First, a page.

There is a wealth of evidence to suggest that proactive rather than reactive mental healthcare and treatment is in the interest of the NHS as well as individuals. A report by The Centre for Economic Performance shows that providing better treatments for mental illness could cut NHS expenditure on physical illnesses. A third of the patients treated for physical illnesses suffer from concurrent mental health problems, which raise the costs of physical healthcare by at least 45%. The report provides evidence of a significant saving resulting from the treatment of pulmonary disease, angina, and arthritis in conjunction with psychological therapy, that offset the money invested. But the government have so far failed to put research into practice.
It appears new investment will follow a similarly irrational pattern, with money flowing only down established channels. The Royal College of Nursing (RCN) has questioned whether enough mental health nurses can be trained in such a short space of time, and whether there are the resources available to do so. Hunt has also been criticised for failing to address recruitment issues or deal with the high dropout rate among trainees. But even if targets are met, the vast majority of new staff will be on low pay grades, trained only to dole out existing programmes that have proven severe limitations.
Mental illness is complicated. Each person’s mental health problem requires a different kind of attention and while the government fails to acknowledge this, mental health services will not be improved by simply growing the workforce in what is a deeply flawed and inadequate system.
It’s easy to see where these issues come from, too: they’re in the very rhetoric the Tories are peddling. The simplistic way in which Hunt and May are approaching mental healthcare seems to stem in part from taking ‘parity of esteem’ with physical healthcare to mean something it doesn’t: that the two are the same, rather than of equal importance.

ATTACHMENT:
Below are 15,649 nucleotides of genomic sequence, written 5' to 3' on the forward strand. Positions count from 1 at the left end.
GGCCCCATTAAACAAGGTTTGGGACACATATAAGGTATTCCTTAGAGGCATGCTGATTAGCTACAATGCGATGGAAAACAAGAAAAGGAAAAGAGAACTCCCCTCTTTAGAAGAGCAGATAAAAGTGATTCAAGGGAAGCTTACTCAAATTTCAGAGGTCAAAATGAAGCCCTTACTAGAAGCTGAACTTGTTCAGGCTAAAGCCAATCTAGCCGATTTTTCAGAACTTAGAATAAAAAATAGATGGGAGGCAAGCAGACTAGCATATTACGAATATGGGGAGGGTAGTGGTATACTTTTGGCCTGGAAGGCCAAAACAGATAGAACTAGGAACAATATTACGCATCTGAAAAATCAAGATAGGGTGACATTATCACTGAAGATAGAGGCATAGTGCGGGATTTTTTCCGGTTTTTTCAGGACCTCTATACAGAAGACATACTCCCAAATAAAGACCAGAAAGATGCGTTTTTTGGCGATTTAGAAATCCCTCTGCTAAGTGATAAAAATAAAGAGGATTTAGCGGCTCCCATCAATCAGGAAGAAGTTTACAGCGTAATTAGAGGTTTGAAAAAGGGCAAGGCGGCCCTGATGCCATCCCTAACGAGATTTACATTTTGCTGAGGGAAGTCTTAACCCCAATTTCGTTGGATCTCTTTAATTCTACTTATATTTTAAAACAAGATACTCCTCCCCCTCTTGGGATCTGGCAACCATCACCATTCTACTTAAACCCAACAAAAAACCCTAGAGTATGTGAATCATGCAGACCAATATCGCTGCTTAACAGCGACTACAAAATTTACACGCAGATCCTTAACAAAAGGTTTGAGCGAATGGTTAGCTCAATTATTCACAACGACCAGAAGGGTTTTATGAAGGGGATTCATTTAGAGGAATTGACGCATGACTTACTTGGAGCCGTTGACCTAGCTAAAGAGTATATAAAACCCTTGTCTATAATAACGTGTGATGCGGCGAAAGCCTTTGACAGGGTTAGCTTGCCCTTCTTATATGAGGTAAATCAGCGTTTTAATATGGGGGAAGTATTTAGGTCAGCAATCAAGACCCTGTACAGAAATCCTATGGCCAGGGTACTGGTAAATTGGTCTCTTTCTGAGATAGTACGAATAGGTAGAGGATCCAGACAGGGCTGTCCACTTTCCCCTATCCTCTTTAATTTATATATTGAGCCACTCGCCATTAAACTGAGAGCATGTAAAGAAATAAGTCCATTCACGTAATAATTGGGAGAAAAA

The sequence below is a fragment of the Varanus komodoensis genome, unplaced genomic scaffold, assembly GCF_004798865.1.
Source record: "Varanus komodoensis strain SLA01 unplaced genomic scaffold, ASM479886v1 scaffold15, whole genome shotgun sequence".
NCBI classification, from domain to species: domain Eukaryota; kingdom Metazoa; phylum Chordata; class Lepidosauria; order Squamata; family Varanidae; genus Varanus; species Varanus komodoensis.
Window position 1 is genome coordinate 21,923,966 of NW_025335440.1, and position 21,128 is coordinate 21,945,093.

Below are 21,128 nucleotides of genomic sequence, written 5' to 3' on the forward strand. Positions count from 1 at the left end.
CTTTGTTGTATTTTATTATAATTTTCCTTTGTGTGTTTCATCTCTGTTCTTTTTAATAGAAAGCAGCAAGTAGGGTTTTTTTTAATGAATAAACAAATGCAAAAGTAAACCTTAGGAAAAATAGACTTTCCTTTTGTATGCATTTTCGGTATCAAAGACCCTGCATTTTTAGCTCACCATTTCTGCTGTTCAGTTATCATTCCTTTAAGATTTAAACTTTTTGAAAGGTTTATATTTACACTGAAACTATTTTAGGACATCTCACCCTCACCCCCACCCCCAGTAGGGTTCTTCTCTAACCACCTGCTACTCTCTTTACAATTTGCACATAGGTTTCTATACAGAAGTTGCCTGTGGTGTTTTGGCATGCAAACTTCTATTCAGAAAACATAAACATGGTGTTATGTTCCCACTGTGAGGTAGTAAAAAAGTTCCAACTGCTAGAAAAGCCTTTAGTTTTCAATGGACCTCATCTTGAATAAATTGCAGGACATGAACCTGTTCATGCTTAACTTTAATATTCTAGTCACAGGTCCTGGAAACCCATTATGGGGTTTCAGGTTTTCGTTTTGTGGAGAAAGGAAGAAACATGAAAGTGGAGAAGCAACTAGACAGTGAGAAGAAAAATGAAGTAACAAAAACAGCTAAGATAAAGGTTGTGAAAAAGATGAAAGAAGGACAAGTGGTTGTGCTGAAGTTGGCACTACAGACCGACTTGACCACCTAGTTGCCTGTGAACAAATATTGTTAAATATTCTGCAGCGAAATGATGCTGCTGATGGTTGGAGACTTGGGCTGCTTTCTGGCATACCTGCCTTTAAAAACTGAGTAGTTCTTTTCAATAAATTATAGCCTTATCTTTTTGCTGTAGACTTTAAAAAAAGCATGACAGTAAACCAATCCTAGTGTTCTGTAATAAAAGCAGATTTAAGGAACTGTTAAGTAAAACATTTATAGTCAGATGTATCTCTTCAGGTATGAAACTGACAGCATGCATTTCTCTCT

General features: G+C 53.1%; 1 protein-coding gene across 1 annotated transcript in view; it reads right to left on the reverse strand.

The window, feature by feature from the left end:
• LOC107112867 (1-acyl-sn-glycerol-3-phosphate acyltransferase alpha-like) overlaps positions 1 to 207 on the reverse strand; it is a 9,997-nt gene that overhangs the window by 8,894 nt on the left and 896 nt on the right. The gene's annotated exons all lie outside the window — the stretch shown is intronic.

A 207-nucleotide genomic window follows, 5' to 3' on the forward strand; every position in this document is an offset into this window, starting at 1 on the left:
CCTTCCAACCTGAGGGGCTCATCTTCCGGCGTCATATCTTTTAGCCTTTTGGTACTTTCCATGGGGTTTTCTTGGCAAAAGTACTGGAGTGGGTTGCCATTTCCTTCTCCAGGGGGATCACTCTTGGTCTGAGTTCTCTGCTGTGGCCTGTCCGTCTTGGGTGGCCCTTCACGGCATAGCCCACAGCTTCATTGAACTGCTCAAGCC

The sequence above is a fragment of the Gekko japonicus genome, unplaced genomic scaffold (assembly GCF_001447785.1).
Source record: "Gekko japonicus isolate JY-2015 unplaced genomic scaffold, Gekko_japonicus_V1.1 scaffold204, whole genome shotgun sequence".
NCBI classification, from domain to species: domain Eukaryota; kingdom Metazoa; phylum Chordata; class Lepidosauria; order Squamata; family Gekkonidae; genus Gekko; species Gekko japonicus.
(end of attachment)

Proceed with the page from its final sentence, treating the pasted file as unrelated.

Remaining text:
Defining mental illness in the same terms as physical illness probably stems in part from an ill-conceived attempt to make mental health issues easier to understand and reduce the stigma. But it is unhelpful. By stripping mental health of the correct terminology because it’s less familiar than the lexicon of more familiar physical illnesses, the government are actually deflecting attention from mental health. They’re making it seem simpler and less in need of investment.
Bipolar disorder is not like having a broken rib and depression is not like being fatigued from bad flu. Failing to address the distinct and complex features of mental illnesses and reducing them instead to one thing misrepresents them as something which only needs to be allocated more money, to allow conditions to be treated in simple, prescriptive way like any other illness.
As someone who has struggled with mental illness, I cannot be enthusiatic about Hunt’s statement, when he is ignoring the reality and the patient. He is not offering any real solutions, just distractions.
It’s a familiar pattern: In response to a shift in attitudes and new pressure from the public, the government announces broad, populist strategies which make it look like they are listening. But actually, they only care about winning votes. If you dig down deeper, there is little cohesive strategy to back up talk. No effective action is being taken. Mental health matters to the Tories, but only as a commodified phenomenon worth just £1.3 billion.
Really, the political agenda is not focusing on mental health, but on what should only be a prerequisite of care: tangible resources.